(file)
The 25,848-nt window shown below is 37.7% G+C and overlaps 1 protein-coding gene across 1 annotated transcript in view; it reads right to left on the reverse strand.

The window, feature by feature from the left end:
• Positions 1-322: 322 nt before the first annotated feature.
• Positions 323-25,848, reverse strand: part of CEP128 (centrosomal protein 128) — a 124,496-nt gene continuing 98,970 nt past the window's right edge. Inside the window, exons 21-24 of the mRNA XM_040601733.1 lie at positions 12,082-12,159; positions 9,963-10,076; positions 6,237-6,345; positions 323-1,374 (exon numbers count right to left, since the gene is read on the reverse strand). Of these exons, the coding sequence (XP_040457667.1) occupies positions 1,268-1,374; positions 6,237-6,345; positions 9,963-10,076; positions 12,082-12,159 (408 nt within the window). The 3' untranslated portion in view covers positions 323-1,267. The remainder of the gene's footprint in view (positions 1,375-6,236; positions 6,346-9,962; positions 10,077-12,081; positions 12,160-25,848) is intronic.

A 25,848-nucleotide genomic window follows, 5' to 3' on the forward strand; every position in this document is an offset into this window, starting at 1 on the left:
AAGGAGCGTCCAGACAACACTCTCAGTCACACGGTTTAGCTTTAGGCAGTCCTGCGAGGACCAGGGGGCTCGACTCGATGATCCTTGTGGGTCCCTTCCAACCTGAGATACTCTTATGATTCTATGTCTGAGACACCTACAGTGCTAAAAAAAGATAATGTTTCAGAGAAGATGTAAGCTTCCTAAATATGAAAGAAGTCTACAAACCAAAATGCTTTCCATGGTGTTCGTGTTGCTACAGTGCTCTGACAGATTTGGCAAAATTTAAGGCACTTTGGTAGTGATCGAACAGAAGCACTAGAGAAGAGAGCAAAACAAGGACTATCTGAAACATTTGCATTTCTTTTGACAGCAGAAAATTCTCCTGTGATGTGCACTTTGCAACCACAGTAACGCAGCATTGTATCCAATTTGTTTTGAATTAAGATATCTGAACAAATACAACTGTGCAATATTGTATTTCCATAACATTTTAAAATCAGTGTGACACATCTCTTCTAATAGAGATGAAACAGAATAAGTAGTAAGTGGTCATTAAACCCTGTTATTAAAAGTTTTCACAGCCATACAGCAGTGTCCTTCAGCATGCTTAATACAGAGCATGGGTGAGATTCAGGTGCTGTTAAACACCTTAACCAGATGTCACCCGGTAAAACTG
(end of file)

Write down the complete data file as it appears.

The 25,848-nt window shown below is 37.7% G+C and overlaps 1 protein-coding gene across 1 annotated transcript in view; it reads right to left on the reverse strand.

The window, feature by feature from the left end:
• Positions 1-322: 322 nt before the first annotated feature.
• Positions 323-25,848, reverse strand: part of CEP128 (centrosomal protein 128) — a 124,496-nt gene continuing 98,970 nt past the window's right edge. Inside the window, exons 21-24 of the mRNA XM_040601733.1 lie at positions 12,082-12,159; positions 9,963-10,076; positions 6,237-6,345; positions 323-1,374 (exon numbers count right to left, since the gene is read on the reverse strand). Of these exons, the coding sequence (XP_040457667.1) occupies positions 1,268-1,374; positions 6,237-6,345; positions 9,963-10,076; positions 12,082-12,159 (408 nt within the window). The 3' untranslated portion in view covers positions 323-1,267. The remainder of the gene's footprint in view (positions 1,375-6,236; positions 6,346-9,962; positions 10,077-12,081; positions 12,160-25,848) is intronic.

A 25,848-nucleotide genomic window follows, 5' to 3' on the forward strand; every position in this document is an offset into this window, starting at 1 on the left:
AAGGAGCGTCCAGACAACACTCTCAGTCACACGGTTTAGCTTTAGGCAGTCCTGCGAGGACCAGGGGGCTCGACTCGATGATCCTTGTGGGTCCCTTCCAACCTGAGATACTCTTATGATTCTATGTCTGAGACACCTACAGTGCTAAAAAAAGATAATGTTTCAGAGAAGATGTAAGCTTCCTAAATATGAAAGAAGTCTACAAACCAAAATGCTTTCCATGGTGTTCGTGTTGCTACAGTGCTCTGACAGATTTGGCAAAATTTAAGGCACTTTGGTAGTGATCGAACAGAAGCACTAGAGAAGAGAGCAAAACAAGGACTATCTGAAACATTTGCATTTCTTTTGACAGCAGAAAATTCTCCTGTGATGTGCACTTTGCAACCACAGTAACGCAGCATTGTATCCAATTTGTTTTGAATTAAGATATCTGAACAAATACAACTGTGCAATATTGTATTTCCATAACATTTTAAAATCAGTGTGACACATCTCTTCTAATAGAGATGAAACAGAATAAGTAGTAAGTGGTCATTAAACCCTGTTATTAAAAGTTTTCACAGCCATACAGCAGTGTCCTTCAGCATGCTTAATACAGAGCATGGGTGAGATTCAGGTGCTGTTAAACACCTTAACCAGATGTCACCCGGTAAAACTG